by Greg Nathan
last updated 17/09/2019
How can I make my franchisor listen?
by Greg Nathan
last updated 17/09/2019
If a franchisee has a problem how can they make themselves heard by the franchisor?
Q. A year ago, I bought a franchise which has not been performing as well as I expected. The franchisor is over-busy, is not supplying appropriate marketing support and has not personally visited any of the franchisees' businesses for some time. From my own experience I have some suggestions for improvement which I believe might help but although I have spoken to the field support people about these and telephoned the franchisor himself, nothing has happened. I still believe the business is a good one - how do I make myself heard without damaging the relationship for the future?
A. The issue of how to complain effectively is an important one. If you have not had a satisfactory response by talking to your franchisor you should call again and state that you have made a request and have not yet received a response. Or, if you don't think this will make a difference, put your concerns in writing. Try this approach:
First, you need to be clear in your own mind about what it is that you need or want. The more specific you can be, the better. Your franchisor will respond far more favourably to a specific request than a vague complaint.
In your letter briefly state what has happened to date, ie. you have spoken with them over the phone about some concerns and have not yet received a response. Keep the tone factual and objective. Don't use critical or negative terms. There may be a good reason why you have not received a response so don't burn your bridges.
Next, state what your needs are and why this is important to you, eg. ‘I am concerned that my sales are still 30% below the budgets we did together. This is a concern to me because I have not yet broken even and will not do so until I reach at least $X sales a month. I need your help to increase my sales.'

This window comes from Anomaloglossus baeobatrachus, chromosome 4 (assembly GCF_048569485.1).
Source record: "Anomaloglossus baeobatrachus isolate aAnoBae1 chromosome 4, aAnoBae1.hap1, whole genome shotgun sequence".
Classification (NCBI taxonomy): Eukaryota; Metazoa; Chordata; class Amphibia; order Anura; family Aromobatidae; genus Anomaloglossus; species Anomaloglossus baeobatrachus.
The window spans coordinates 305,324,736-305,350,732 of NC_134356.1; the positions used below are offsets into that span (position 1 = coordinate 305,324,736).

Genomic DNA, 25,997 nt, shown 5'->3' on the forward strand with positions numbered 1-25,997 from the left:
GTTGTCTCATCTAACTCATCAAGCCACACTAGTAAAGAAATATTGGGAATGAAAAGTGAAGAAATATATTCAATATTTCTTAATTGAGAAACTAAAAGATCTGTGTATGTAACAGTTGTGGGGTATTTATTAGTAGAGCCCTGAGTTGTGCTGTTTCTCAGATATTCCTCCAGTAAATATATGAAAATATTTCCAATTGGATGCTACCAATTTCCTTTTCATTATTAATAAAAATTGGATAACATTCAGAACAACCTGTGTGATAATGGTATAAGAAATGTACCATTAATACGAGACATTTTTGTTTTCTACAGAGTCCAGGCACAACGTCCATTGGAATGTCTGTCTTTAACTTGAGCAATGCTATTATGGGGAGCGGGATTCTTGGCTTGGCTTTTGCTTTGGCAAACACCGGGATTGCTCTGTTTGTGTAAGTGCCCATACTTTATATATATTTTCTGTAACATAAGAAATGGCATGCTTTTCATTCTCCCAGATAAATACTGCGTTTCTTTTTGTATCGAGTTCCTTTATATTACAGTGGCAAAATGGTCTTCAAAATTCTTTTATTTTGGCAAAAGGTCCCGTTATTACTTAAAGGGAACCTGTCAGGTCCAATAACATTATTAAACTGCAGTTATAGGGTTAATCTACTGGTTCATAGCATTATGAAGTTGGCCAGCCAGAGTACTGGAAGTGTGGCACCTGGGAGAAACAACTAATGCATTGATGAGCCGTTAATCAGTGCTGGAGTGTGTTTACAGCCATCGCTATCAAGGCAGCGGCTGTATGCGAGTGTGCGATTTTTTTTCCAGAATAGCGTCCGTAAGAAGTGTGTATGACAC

You have now laid the foundations for your request which should be polite, specific, solution-focused and, preferably, with a time frame. So now state specifically what action you would like, eg. ‘I would like a monthly meeting with you in my premises to discuss local marketing issues.'
Or ‘I would like you to facilitate the creation of a Franchise Advisory Council before the end of the year, where franchisees can share sales building ideas with your team.'
Or ‘I would like to have permission to trial new products in my store.'
Also state that you are open to hearing the franchisor's thoughts on how your needs can best be met. Finally, state what action you would like in response to your letter, eg. ‘Could you please phone me or write to me by the end of the month outlining what you believe to be the best approach to meet my needs.'
Remember to stay solution-focused and constructive. Critical or negative remarks just put other people offside and will make them less inclined to want to communicate with you.
A final tip. You might want to call and tell the franchisor that you have sent them a letter and that you look forward to hearing back from them. This reduces the risk of the letter getting lost in somebody's in tray, or being misconstrued as negative criticism.
This article was first published in Franchise New Zealand magazine Volume 17 Issue 1.
Oncore is New Zealand's leading team for residential and commercial repairs, maintenance, insurance work, installations and decorating. We are looking...
Refresh is New Zealand’s leading renovation business. Refresh is primarily a sales and marketing oriented franchise. We’re looking for business oriented...
Westpac is New Zealand's most experienced bank in franchising and the only bank offering dedicated franchise only specialist managers throughout the...
ASWEFA is a franchise that provides a high level of customer support and full instructor training so you can start from scratch and focus on growing...